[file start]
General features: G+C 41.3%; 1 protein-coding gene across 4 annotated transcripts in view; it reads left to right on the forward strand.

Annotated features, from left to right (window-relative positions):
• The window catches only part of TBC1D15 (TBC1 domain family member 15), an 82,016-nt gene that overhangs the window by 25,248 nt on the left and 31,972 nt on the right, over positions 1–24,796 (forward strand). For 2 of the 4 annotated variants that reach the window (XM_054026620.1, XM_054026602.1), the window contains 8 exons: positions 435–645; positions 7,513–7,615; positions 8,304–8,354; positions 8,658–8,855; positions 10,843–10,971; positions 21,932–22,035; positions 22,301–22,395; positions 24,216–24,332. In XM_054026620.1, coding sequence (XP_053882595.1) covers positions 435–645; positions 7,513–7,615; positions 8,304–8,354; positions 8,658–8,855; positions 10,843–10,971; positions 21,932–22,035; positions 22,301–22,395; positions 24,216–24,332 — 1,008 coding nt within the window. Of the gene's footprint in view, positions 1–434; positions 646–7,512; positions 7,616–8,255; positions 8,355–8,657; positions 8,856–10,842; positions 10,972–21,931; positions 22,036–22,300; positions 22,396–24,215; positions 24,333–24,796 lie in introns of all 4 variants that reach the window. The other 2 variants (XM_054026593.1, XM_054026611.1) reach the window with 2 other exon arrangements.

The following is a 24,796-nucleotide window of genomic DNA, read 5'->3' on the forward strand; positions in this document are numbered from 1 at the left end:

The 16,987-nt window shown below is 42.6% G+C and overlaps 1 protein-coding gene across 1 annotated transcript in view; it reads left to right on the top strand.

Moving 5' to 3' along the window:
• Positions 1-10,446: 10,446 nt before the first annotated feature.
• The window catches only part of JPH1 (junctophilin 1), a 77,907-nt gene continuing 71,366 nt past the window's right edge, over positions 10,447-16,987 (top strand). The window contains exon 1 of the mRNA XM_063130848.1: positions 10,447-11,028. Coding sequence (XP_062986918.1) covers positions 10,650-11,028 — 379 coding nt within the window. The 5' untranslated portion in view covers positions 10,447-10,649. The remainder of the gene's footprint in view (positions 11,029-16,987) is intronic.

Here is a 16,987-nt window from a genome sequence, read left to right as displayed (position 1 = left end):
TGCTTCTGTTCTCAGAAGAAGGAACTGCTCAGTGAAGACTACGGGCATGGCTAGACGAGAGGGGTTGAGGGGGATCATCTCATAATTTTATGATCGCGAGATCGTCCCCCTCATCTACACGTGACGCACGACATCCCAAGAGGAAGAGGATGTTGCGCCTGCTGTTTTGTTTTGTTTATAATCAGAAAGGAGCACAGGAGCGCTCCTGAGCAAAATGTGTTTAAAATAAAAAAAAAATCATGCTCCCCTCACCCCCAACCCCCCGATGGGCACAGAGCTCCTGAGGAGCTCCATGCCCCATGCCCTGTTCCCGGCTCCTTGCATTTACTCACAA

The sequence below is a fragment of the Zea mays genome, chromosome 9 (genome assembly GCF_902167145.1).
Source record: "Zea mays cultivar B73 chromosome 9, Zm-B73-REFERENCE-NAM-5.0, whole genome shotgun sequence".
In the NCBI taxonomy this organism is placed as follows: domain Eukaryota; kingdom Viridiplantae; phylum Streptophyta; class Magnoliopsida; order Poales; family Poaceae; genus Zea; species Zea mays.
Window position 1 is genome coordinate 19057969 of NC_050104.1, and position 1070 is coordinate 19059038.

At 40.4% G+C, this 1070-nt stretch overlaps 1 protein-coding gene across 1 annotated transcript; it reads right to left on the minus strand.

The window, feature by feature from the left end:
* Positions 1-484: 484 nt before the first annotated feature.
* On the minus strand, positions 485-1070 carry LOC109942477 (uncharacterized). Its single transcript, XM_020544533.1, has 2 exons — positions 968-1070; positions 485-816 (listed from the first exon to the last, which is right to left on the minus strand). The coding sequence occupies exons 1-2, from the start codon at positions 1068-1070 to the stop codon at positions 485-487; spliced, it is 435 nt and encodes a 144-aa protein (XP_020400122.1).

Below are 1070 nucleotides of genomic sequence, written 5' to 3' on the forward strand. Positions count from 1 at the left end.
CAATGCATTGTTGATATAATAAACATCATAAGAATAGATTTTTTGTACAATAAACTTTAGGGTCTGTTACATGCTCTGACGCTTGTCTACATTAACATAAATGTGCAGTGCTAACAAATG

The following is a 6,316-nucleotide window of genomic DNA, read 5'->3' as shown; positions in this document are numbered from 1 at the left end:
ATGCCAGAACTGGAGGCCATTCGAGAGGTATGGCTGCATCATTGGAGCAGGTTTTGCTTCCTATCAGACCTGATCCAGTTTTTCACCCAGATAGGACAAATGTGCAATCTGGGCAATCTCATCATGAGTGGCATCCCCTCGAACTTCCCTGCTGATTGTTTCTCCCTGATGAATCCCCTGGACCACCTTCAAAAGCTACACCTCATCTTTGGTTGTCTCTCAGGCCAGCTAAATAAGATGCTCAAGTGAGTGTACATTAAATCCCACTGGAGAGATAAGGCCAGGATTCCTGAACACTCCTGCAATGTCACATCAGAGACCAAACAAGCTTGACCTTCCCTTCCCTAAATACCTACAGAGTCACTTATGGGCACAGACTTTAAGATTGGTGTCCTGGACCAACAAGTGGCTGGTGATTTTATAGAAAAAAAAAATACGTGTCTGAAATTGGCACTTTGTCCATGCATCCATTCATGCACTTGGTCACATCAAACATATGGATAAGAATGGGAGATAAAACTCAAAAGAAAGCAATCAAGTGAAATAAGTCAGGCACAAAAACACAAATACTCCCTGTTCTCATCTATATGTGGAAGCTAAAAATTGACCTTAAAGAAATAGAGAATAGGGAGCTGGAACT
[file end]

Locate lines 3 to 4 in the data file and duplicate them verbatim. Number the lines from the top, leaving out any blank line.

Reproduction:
• The window catches only part of TBC1D15 (TBC1 domain family member 15), an 82,016-nt gene that overhangs the window by 25,248 nt on the left and 31,972 nt on the right, over positions 1–24,796 (forward strand). For 2 of the 4 annotated variants that reach the window (XM_054026620.1, XM_054026602.1), the window contains 8 exons: positions 435–645; positions 7,513–7,615; positions 8,304–8,354; positions 8,658–8,855; positions 10,843–10,971; positions 21,932–22,035; positions 22,301–22,395; positions 24,216–24,332. In XM_054026620.1, coding sequence (XP_053882595.1) covers positions 435–645; positions 7,513–7,615; positions 8,304–8,354; positions 8,658–8,855; positions 10,843–10,971; positions 21,932–22,035; positions 22,301–22,395; positions 24,216–24,332 — 1,008 coding nt within the window. Of the gene's footprint in view, positions 1–434; positions 646–7,512; positions 7,616–8,255; positions 8,355–8,657; positions 8,856–10,842; positions 10,972–21,931; positions 22,036–22,300; positions 22,396–24,215; positions 24,333–24,796 lie in introns of all 4 variants that reach the window. The other 2 variants (XM_054026593.1, XM_054026611.1) reach the window with 2 other exon arrangements.

The following is a 24,796-nucleotide window of genomic DNA, read 5'->3' on the forward strand; positions in this document are numbered from 1 at the left end: